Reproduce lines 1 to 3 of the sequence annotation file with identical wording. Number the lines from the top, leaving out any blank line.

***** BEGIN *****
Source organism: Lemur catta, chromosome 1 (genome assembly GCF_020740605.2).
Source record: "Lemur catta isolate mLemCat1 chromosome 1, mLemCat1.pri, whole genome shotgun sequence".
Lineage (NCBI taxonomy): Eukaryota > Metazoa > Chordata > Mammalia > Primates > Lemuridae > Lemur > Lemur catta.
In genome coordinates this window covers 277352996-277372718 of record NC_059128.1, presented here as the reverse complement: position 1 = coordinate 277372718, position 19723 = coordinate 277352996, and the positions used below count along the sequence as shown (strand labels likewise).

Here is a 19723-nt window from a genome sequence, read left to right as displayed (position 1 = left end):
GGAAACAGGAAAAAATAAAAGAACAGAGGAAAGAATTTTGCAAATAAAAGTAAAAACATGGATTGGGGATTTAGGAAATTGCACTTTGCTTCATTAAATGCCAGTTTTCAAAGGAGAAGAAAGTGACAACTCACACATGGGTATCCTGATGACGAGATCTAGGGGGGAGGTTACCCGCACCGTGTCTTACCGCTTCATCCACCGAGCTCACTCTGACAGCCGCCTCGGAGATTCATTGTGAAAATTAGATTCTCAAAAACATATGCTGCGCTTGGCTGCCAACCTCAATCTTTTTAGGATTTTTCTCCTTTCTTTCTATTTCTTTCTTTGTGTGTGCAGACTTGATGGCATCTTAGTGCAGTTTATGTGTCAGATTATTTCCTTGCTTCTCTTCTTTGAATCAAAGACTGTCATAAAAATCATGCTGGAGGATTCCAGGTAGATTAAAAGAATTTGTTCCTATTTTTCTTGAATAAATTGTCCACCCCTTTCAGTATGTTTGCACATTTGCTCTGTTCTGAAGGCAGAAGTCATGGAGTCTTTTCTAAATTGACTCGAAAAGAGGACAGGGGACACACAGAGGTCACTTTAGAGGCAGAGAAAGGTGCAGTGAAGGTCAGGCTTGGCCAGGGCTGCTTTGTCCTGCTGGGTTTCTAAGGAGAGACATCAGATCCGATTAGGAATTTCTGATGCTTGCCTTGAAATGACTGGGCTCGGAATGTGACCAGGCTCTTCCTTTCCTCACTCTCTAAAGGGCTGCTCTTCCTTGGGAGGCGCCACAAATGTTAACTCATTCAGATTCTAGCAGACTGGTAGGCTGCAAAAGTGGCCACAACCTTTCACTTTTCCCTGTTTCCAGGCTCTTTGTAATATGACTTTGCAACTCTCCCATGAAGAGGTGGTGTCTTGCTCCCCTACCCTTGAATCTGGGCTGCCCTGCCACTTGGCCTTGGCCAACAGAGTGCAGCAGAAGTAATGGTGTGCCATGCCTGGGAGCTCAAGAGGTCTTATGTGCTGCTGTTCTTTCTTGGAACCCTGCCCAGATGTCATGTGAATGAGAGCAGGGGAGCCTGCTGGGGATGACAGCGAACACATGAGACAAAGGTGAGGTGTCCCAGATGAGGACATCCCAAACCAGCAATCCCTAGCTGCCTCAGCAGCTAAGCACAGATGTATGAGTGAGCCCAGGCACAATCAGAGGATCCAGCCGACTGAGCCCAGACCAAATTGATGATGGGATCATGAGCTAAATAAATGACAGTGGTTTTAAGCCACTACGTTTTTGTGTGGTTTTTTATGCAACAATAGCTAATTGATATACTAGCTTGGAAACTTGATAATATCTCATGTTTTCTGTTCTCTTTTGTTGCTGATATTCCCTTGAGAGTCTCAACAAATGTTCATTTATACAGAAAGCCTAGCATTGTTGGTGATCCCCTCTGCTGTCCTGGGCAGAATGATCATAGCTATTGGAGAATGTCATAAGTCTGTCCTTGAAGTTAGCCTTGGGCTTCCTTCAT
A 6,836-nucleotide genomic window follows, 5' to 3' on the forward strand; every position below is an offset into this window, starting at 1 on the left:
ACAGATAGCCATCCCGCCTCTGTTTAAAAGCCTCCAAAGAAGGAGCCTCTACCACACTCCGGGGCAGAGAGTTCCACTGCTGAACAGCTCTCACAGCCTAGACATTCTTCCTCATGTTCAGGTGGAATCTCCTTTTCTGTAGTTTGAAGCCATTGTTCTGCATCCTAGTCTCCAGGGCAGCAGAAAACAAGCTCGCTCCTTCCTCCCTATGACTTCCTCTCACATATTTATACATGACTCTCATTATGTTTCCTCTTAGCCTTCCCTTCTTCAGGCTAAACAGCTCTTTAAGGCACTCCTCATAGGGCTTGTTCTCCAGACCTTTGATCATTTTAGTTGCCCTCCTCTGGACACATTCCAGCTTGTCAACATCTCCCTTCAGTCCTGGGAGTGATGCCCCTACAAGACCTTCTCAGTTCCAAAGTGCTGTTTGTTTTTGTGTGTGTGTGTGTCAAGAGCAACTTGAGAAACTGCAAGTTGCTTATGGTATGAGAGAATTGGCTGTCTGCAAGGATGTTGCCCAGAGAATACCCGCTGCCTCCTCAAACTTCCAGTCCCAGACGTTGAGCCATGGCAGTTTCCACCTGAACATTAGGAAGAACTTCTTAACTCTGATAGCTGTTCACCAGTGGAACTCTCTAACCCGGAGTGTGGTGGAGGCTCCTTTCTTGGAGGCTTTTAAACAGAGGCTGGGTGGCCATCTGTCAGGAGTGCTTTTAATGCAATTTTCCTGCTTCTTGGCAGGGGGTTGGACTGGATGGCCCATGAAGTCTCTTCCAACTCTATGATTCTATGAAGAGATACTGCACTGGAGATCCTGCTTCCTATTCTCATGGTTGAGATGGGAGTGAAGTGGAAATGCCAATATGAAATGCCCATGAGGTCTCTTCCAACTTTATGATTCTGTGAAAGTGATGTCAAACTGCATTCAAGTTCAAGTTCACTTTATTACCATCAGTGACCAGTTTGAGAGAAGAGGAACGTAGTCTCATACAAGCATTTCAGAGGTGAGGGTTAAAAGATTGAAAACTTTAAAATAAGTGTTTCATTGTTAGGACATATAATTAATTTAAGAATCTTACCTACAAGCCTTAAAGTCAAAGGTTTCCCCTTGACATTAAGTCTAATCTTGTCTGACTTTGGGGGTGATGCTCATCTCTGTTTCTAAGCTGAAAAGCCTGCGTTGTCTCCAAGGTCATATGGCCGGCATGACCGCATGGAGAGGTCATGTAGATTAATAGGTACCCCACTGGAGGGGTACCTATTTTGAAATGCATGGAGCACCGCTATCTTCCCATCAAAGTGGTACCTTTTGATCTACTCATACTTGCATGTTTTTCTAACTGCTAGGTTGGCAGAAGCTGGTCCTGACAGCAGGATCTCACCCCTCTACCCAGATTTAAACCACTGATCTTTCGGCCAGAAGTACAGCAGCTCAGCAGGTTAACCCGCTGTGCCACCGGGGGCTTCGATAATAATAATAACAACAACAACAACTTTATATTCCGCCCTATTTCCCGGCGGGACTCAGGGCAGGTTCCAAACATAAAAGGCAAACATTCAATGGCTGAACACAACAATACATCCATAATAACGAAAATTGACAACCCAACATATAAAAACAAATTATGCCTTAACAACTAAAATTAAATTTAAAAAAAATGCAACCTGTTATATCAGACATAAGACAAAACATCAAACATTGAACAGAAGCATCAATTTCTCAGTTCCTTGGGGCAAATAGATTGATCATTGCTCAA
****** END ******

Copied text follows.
Source organism: Lemur catta, chromosome 1 (genome assembly GCF_020740605.2).
Source record: "Lemur catta isolate mLemCat1 chromosome 1, mLemCat1.pri, whole genome shotgun sequence".
Lineage (NCBI taxonomy): Eukaryota > Metazoa > Chordata > Mammalia > Primates > Lemuridae > Lemur > Lemur catta.